First, given his current position as well as his previous leadership of the University of North Carolina’s Lineberger Comprehensive Cancer Center, Dr. Sharpless is likely to press the agency forward on issues relating to the development of new oncology treatments. Although these issues are wide-ranging, they are likely to include the promotion of precision medicine (including big data strategies), continued interest in immunotherapy treatments, and the development of new diagnostic and prevention tools. The FDA has already sought to make changes to the drug approval process in the oncology space, but Dr. Sharpless’ expertise on the research side of the endeavor is likely to bring a fresh perspective to the agency’s efforts.
Second, look for Dr. Sharpless to promote collaborations between different agencies, particularly agencies within the Department of Health and Human Services whose missions may be complementary. Under his leadership, the NCI has continued existing collaborations with the FDA and also begun new ones; Dr. Sharpless has noted the importance of “strategic partnerships as a key step toward making advances against cancer.” With the NCI’s Deputy Director taking over as Acting Director upon Dr. Sharpless’ departure, Sharpless’ existing relationship with NCI’s new leadership will likely encourage the continuation of those partnerships.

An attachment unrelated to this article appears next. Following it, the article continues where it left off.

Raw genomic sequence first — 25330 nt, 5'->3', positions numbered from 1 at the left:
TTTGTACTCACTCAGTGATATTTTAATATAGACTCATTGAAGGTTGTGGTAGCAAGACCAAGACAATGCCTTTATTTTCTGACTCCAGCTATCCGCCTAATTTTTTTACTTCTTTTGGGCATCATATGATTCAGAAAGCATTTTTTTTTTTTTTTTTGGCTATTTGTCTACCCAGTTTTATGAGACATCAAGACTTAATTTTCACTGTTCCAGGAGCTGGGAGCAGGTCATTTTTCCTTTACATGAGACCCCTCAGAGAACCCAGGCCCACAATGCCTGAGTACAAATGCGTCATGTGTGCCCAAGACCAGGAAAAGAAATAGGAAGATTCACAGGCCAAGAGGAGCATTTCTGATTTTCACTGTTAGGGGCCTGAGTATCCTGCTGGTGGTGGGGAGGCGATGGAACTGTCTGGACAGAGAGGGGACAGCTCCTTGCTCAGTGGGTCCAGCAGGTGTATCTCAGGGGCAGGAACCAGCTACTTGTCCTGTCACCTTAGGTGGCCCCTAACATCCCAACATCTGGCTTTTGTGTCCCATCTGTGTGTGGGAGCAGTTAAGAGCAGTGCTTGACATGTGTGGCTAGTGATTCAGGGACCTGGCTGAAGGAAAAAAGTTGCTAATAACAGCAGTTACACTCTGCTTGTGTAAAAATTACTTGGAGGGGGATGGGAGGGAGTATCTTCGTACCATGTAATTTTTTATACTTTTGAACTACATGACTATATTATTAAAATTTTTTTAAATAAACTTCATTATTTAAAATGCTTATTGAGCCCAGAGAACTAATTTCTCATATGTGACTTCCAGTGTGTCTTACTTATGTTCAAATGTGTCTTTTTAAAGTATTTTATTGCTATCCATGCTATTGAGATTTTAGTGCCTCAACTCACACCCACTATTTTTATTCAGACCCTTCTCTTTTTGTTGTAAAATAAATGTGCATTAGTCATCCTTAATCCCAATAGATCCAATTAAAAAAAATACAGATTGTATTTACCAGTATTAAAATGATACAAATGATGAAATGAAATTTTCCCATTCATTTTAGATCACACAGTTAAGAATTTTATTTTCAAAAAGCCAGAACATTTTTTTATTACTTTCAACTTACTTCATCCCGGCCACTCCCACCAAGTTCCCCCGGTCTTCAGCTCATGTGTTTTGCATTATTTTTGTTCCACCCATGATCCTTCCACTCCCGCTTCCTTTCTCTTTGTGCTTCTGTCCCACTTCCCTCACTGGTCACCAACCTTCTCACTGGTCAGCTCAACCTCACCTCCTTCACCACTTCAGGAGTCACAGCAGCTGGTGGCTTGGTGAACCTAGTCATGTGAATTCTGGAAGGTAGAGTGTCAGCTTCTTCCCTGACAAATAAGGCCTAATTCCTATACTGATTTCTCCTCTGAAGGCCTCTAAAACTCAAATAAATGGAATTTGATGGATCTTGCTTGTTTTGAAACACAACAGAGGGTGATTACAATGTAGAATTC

More interesting to watch will be any collaborations the FDA enters into with the Centers for Medicare and Medicaid Services (CMS) under Dr. Sharpless’s leadership. The National Institutes of Health (NIH) in general has many fewer collaborations with CMS than it does with the FDA (according to the NIH’s public reporting on the topic). The fact that Dr. Sharpless has not previously served in another agency-related capacity means that his exposure to the ways in which CMS and the FDA interact may be more limited than was Commissioner Gottlieb’s. (Gottlieb had worked at both CMS and the FDA during the George W. Bush administration prior to returning as Commissioner in 2017).
It is too soon to say what will happen in the coming months in terms of a more permanent Commissioner. Dr. Sharpless may well be formally nominated as Commissioner in the near future, although this White House tends to leave acting officials in place for lengthy periods of time. If Dr. Sharpless is nominated and confirmed, look for him to make these issues a focus of his leadership of the FDA.